HCJ 3458/17: Hiddush – For Religious Freedom & Equality v. IDF

The Supreme Court ruling on pluralistic IDF burial

The following is an extract from the Supreme Court ruling on Hiddush’s petition on pluralistic military burials in Israel, handed down on August 8, 2019. The Court’s opinion was written by Justice Anat Baron with the consent of Justices Elron and Grosskopf.

IDF military funeral, source: WikipediaIDF military funeral, source: Wikipedia

For some years now, Hiddush has been pursuing, as part of its overall struggle to advance religious freedom and equality, the challenge of pluralistic burial in Israel. With the ruling handed down last week [LINK], we hope that we can close an important chapter in this ongoing saga, intended to enable bereaved families to bury their beloved fallen soldiers in a manner befitting their beliefs and lifestyles, as well as military burial free from the control of the Orthodox Military Rabbinate. We are now reaching out to relevant organizational partners (religious and secular alike) to ensure that they are aware of the new rules, assuring them of our availability to assist in taking further legal action should the need arise.

Ahead of us is the second petition, which we recently submitted, regarding pluralistic civil burial, in the face of the multi-year failure of the Ministry of Religious Services to implement the 1996 Alternative Burial Law. This new petition focuses on the fact that, in breach of the law and in spite of repeated declarations of the Ministry of Religious Services, most of Israel’s residents do not have access to civil burial. The Supreme Court has ordered the State to respond to the petition by October 1, 2019.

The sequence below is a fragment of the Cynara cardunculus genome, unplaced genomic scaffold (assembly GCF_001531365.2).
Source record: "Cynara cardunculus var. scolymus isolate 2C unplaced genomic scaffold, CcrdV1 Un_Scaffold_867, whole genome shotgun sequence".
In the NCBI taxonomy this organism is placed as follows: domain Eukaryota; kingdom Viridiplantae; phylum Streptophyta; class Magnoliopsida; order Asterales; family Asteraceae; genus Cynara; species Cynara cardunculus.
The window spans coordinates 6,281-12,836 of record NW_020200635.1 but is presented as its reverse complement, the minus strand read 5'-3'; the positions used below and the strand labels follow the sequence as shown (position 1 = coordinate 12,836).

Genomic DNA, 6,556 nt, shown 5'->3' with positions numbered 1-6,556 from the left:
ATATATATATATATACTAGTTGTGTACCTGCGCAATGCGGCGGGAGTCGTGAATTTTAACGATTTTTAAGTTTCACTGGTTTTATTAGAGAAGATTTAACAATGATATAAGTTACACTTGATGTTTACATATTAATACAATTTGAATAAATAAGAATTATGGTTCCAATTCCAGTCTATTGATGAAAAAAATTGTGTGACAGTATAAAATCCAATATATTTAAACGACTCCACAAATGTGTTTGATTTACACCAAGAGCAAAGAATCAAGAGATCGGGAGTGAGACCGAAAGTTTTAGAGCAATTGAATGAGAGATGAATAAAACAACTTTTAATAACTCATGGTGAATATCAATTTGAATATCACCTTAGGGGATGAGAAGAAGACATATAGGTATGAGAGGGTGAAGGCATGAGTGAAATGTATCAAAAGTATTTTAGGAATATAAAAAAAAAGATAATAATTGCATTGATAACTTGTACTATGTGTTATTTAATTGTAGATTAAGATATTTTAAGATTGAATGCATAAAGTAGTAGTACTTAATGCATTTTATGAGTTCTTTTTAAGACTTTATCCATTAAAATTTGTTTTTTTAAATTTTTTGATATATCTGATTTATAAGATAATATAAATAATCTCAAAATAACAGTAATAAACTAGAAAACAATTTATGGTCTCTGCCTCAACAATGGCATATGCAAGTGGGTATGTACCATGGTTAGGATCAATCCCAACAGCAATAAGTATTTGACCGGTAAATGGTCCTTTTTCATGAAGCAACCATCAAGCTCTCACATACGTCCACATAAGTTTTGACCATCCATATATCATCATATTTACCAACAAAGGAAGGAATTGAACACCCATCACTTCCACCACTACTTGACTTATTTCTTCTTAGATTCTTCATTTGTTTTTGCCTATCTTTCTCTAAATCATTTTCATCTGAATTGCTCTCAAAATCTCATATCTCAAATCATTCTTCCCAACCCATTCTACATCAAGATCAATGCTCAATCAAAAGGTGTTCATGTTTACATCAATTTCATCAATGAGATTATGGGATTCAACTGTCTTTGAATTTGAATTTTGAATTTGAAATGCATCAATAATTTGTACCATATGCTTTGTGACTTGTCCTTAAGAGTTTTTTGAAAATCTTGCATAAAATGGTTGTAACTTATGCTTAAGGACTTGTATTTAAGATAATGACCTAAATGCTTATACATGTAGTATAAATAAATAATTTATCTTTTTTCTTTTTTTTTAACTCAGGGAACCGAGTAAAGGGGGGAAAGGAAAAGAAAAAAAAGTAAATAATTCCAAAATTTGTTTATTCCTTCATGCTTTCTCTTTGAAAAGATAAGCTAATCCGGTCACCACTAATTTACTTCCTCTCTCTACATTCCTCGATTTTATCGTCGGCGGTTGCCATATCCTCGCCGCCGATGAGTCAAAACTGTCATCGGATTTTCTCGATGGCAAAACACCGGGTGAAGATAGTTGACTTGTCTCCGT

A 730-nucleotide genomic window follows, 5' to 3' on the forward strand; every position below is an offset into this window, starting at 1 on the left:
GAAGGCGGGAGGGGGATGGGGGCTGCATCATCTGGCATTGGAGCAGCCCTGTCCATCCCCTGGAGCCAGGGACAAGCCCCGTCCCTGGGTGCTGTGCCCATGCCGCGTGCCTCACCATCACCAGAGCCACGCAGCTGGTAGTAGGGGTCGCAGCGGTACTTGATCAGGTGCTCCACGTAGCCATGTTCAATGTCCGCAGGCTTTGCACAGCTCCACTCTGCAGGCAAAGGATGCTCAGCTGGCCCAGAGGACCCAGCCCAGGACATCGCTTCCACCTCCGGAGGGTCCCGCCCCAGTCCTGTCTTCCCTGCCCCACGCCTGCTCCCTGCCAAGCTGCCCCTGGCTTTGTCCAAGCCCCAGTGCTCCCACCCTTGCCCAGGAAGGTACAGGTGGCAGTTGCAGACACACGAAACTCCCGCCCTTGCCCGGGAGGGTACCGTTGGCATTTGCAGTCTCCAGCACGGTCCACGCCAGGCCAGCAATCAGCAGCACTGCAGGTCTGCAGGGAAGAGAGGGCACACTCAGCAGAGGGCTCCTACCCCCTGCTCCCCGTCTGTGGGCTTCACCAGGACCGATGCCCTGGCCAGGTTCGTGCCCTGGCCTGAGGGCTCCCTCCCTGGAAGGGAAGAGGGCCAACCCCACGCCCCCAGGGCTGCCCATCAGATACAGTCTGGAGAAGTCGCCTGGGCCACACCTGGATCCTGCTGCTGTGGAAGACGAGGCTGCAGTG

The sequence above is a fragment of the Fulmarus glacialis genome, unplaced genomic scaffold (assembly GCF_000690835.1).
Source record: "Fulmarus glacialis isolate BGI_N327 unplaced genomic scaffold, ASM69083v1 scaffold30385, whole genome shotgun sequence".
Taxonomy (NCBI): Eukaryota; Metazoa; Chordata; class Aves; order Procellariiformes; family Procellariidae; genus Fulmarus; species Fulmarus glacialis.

“… Credit is due to the petitioner [Hiddush] that has raised and advanced a sensitive issue whose importance cannot be overstated. It touches the bare nerves of Israeli society. According respect and honor to him that found his death in military service is integral to the values on which the State of Israel is based and to our existence as a society. Hence the will and the desire, as well as the duty to enable a family mourning the loss of that which is most precious to it, to accompany its loved one or loved ones on their final journey while honoring their memory, according to their worldview. A man will live by his faith – and so he will die; and the choice not to hold a religious Orthodox ceremony, if such is the choice, must not deny anyone of the official state trappings of a military burial. Indeed, it is clear from the respondent [the IDF] that all authorities connected to the issue of burial for the fallen soldiers of the IDF are attentive to the sensitivity of the matter and the issues that the petitioner has spotlighted, and that they have deepened the examination of the claims that were raised.

Credit is due to the petitioner [Hiddush] that has raised and advanced a sensitive issue whose importance cannot be overstated. It touches the bare nerves of Israeli society.

The situation as of today is that while maintaining the structure of the military ceremony and its state trappings, it is possible for the family of a fallen IDF soldier to hold the [military] funeral in a manner that matches his lifestyle and faith. The respondent’s counsel has further made it very clear in answering the questions posed to him that it is possible to hold a ceremony in a military cemetery without religious elements, “to add and remove content”; and at the same time permitting a family that prefers it to bring a rabbi on its behalf, as well as a female rabbi, from any religious stream. It was also clarified by the respondent’s counsel that all of the changes to the “IDF General Staff Orders” mentioned briefly above, which were discussed between the parties after the submission of the petition and which the respondent expressed a willingness to integrate into the IDF Orders, have already been approved by the necessary authorities, and that amendments to the orders would be made in the coming months; and on the ground they have already been implemented for some time, so that most such requests made by bereaved families are accepted…

Insofar as a concrete dispute will arise as to the burial procedure, the doors of this Court will be open. In recognition of the contribution made by the petition towards advancing the matter at its core, the respondent will bear the petitioner’s expenses in the amount of 10,000 NIS.”

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